Besides actual content, the home page is the most important aspect of any website. In order to attract traffic to your site, you need to guarantee that your home page is enticing enough so that users will want to explore the rest of your site. Creating the perfect home page is no easy task, but with the right tricks it will have a lasting impact on your site’s overall success.
Similarly to how you would judge a person, most people will decide whether or not they like a home page within the first few seconds of seeing it. The question is how can you form a positive first impression with your users? The most crucial step is making sure your page can load in a relatively quick amount of time. That means covering your home page with multiple high resolution images, automatic videos, gifs, or even large bodies of text can disrupt one’s ability to get to the home page quickly. How many times have you closed out of a page because it was taking too long to load? The same policy applies to your home page. If any of these items are not essential to introduce users to you and your company, remove them from your home page in order to make sure that it will load for everyone, regardless of internet speed.
When it comes to the home page, most people come to the conclusion that they need to fit in as much information as possible in order to inform users why they should explore the rest of the site. Information is good, but too much can be a bit overwhelming. Having too many links in your navigation bar is a common problem. Remember that the navigation bar is essentially a digital map that shows users how to get to certain pages. Cover the map in too many landmarks, and suddenly the map becomes difficult to read efficiently. Limit the number of links in your navigation bar to ensure that exploring your website isn’t an overwhelming task.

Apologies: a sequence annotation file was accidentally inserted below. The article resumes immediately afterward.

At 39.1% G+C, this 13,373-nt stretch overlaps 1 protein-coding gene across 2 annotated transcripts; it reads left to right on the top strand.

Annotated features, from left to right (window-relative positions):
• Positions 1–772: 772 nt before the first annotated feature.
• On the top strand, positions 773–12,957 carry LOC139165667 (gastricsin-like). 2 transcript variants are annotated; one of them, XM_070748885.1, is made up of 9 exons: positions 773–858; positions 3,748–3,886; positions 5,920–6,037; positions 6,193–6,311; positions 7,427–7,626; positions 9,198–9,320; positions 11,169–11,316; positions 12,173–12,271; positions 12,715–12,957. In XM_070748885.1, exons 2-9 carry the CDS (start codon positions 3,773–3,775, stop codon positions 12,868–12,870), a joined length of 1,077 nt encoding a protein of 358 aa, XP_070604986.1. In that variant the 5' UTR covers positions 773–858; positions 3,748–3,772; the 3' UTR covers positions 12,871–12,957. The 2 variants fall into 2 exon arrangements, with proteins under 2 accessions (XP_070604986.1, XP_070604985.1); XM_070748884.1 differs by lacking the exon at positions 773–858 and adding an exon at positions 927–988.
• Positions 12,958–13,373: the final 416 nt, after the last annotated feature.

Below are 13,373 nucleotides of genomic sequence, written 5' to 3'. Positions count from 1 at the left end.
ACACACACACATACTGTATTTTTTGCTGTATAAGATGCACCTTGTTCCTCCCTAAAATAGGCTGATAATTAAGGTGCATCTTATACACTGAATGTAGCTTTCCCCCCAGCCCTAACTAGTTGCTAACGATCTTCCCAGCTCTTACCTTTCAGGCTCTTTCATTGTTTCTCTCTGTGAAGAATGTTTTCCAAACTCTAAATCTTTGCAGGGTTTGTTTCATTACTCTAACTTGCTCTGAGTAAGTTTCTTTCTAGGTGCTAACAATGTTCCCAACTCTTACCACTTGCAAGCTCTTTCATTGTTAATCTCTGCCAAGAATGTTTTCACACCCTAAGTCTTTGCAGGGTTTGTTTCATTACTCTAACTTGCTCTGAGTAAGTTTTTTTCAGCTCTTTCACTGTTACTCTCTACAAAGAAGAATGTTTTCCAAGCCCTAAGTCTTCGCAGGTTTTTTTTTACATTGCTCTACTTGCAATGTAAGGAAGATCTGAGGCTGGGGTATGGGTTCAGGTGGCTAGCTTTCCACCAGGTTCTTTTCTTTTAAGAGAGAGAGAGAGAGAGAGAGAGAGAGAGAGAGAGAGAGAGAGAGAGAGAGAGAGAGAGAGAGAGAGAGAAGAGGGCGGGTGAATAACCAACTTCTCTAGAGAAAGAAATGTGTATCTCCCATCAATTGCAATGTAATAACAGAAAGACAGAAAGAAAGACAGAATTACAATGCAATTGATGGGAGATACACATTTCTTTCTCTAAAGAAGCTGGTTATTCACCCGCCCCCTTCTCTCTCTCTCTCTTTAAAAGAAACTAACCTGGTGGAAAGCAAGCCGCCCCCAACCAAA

Of course no one is going to take your page seriously if you don’t treat it professionally. Remember the idea that people can judge another person or site within a few seconds? That idea should be the first one that comes to mind when you’re designing the layout of the page. Is the color scheme bright and jarring, or cool and relaxed? Do you have any professional certifications listed on the home page? Do you have a clear and concise description of your company and what it does? How big is the header, and does it make users trust the legitimacy of your site? Assuming you’re building a business site, these questions are important if you want to hook users into your site.
Content content content. In an earlier blog article we discussed how important it is to maintain a strong online presence by producing content on a regular basis. Your home page should not be your main source of content, but it should essentially make a proposition to whoever visits it about why they should continue reading or stay on your site. In a brief paragraph or two, your job is to sell your website. Explain the ins and outs of your website, but if you explain too much you might drive users away due to information overload. Finding a happy medium can be challenging, but by constantly editing the limited content on your home page you should be able to make the sale that much easier.
Creating the perfect home page is critical when designing a website. The home page is the first page that people see when visiting your site, so its effectiveness to communicate your message as well as demonstrate your ability to entice others must be perfect. It’s the primary page that search engines locate first. These are a few tips that you should keep in mind when creating any home page, regardless of what content is actually on your site. If you have any other tips or tricks that you can think of, feel free to leave them in the comments below!